EU misses out on economic opportunities

A new study shows weaknesses in the EU’s geo-economic strategy: Mario Holzner, Director of the Vienna Institute for International Economic Studies (wiiw), presented a new paper on the geo-economic realities and weaknesses in the EU’s economic strategy at an IFWK* press briefing. A surprising insight was that the identified weaknesses could be fixed relatively easily while generating a comparatively large economic and political leverage.

Europe has seen a succession of crises for some time: recurring economic and political upheavals continue to destabilize the European Union. Currently, we are seeing multiple crises layered on top of each other: financial, economic and energy crises, a pandemic, and the war in Ukraine – not to mention issues such as social division, the lack of trust in authorities or the erosion of democracy.

We have been sliding from one crisis into the next since 2007. The EU therefore urgently needs to consider how we will address these geo-economic changes in the future and what position we want to take towards the major economic and political powers.

Mario Holzner

wiiw Director Mario Holzner warned that the EU risks being struck by further crises if it does not manage to bundle its economic power and translate its geoeconomic position into geopolitical influence. The key to this strategy would lie in collaboration with its neighboring states, above all.

Mario Holzner. Foto: IFWK.

Holzner’s remarks were based on a new study conducted by wiiw in cooperation with the Bertelsmann Stiftung, presented for the first time in Austria at an IFWK press briefing (study download at the bottom of the page). The study highlights the implications of current political and economic events for the EU and includes recommendations for its future engagement with neighboring countries. “For the EU, it is now crucial to consider how the Union can use its strong geo-economic influence in neighboring countries in the political arena as well,” Holzner stressed.

China is gaining ground in the EU’s neighborhood

In the field of technology and knowledge transfer, the EU is increasingly losing ground in neighboring countries. According to the study, although the EU is the most important trading partner for most of its neighboring countries, China is increasingly catching up in the immediate neighborhood of the European Union. Up to a third of all high-tech imports now come from China, especially in the southeastern neighboring countries. Given the lack of an industrial base in many of these countries, urgent action is needed here, Holzner said. “Our neighboring countries need better access to EU markets. These countries are strong in particular sectors, such as agriculture, but still lack fair trade agreements with the EU.” Additionally, support for institutional development is needed, e.g. for the establishment of certification agencies, and much more.

High tech: Europe is pretty “late to the party”

Especially in high-tech and green industry, Europe arrives rather late to the party. “China has already been pushing its own key technologies for ten years, including in the area of chip production. The US is pursuing similar strategies. Only now, the EU is starting to do so. There is an urgent need to invest in digital technologies and to better integrate our neighboring countries into the digital markets,” Holzner analyzes.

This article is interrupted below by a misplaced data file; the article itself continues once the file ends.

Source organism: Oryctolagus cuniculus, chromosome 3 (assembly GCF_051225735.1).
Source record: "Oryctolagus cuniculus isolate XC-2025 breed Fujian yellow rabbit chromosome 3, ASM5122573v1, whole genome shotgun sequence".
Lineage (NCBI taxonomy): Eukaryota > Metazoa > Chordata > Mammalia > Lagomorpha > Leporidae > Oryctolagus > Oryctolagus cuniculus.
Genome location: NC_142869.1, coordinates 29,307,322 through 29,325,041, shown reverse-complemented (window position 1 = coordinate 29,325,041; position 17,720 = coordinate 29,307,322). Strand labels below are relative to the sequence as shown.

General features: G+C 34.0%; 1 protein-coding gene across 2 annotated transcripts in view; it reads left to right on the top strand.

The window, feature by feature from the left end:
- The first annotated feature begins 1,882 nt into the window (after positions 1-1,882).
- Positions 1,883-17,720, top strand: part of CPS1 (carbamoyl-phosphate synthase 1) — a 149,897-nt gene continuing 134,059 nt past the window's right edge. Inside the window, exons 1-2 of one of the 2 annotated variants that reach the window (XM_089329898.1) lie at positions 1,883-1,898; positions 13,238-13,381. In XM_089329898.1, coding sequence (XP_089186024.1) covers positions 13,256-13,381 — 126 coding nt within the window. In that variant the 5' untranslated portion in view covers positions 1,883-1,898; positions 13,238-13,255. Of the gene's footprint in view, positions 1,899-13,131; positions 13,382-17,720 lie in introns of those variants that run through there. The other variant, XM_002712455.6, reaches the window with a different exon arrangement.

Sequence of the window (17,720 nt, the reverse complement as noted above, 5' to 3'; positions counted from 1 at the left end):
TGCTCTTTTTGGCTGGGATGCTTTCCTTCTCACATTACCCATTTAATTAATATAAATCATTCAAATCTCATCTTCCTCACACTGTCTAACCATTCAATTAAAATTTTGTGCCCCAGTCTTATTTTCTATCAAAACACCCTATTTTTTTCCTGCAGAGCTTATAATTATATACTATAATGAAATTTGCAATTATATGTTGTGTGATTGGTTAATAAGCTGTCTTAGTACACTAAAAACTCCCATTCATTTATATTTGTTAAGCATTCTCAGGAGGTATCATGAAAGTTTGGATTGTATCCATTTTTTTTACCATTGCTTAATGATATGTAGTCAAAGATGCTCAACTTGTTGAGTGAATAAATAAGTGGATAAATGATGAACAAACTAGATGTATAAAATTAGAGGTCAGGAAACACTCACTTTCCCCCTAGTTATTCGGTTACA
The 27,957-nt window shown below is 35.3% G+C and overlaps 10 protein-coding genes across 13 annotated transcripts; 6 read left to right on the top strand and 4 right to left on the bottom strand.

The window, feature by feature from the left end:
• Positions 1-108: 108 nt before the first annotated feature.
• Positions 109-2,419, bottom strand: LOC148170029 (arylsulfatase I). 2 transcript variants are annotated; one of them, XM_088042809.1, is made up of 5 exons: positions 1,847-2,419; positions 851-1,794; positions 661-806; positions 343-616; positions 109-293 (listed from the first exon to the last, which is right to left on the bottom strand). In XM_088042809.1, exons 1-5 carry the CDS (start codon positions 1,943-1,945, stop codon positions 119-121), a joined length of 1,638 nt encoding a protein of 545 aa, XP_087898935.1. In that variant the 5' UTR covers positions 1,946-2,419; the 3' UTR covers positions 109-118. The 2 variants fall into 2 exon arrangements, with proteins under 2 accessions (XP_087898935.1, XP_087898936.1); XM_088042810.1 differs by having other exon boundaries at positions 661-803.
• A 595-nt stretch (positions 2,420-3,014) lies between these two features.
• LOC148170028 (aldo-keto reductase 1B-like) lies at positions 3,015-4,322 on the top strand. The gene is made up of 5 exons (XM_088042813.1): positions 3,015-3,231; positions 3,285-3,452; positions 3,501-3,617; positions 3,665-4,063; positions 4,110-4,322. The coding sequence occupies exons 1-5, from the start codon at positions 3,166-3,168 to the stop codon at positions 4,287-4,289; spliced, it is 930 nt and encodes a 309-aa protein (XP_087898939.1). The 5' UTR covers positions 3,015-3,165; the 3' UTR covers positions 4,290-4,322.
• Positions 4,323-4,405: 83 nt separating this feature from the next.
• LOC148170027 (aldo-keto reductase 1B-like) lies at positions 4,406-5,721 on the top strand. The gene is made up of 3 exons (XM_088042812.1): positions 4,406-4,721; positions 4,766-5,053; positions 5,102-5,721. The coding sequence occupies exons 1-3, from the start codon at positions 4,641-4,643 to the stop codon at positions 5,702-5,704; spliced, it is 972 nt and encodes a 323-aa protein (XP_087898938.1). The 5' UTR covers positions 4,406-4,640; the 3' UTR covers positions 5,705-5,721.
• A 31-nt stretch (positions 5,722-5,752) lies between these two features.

Fig. 23 © wiiw & Bertelsmann Stiftung (p. 41)

Africa as a partner in labor mobility

Europe is an aging continent – which is now evident in both labor shortages and pension systems. Holzner: “The working-age population is shrinking. Soon, five percent of Europe’s current working population will be retired.”

The issue of labor mobility should therefore form an integral part of the discussion on the EU’s commitment to its neighboring countries, Mario Holzner explained. “Europe in its entirety is an aging continent. On the other hand, Europe’s southern neighborhood, including Africa, has still a massively increasing working-age population. The EU should therefore strategically focus more on these countries when it comes to the labor market of the future. Currently, however, we see much ‘brain waste’. Many immigrants are well educated, but then spend their entire working lives in jobs for which they are overqualified – while skilled workers are urgently needed.”

Green energy as an opportunity

When it comes to the question of how sufficiently green energy can be provided in the future to achieve the Union’s climate targets, neighboring countries should also play a leading role. Holzner: “Our southern neighbors have perfect conditions for the production of Sustainable Alternative Fuels or e-fuels; there is also plenty of space for wind turbines and a lot of sun. We should not only look for solutions and partners within our borders but cooperate and invest in a targeted manner in our neighborhood.”

Competition paralyzes coordination and cooperation in Europe

One of the main problems with all the considerations mentioned is that Europe, unlike the US or China, is not united: “Countries are still in competition with each other rather than collaborating,” Mario Holzner concluded, citing an example: “Nation-state subsidies in individual European countries will tear the common market apart because, once again, only the richer EU countries can afford them.”

Study download:

* The IFWK ( is a membership association of executives and business journalists with the goal to facilitate the communication of complex issues in the realm of business, economics and technology.

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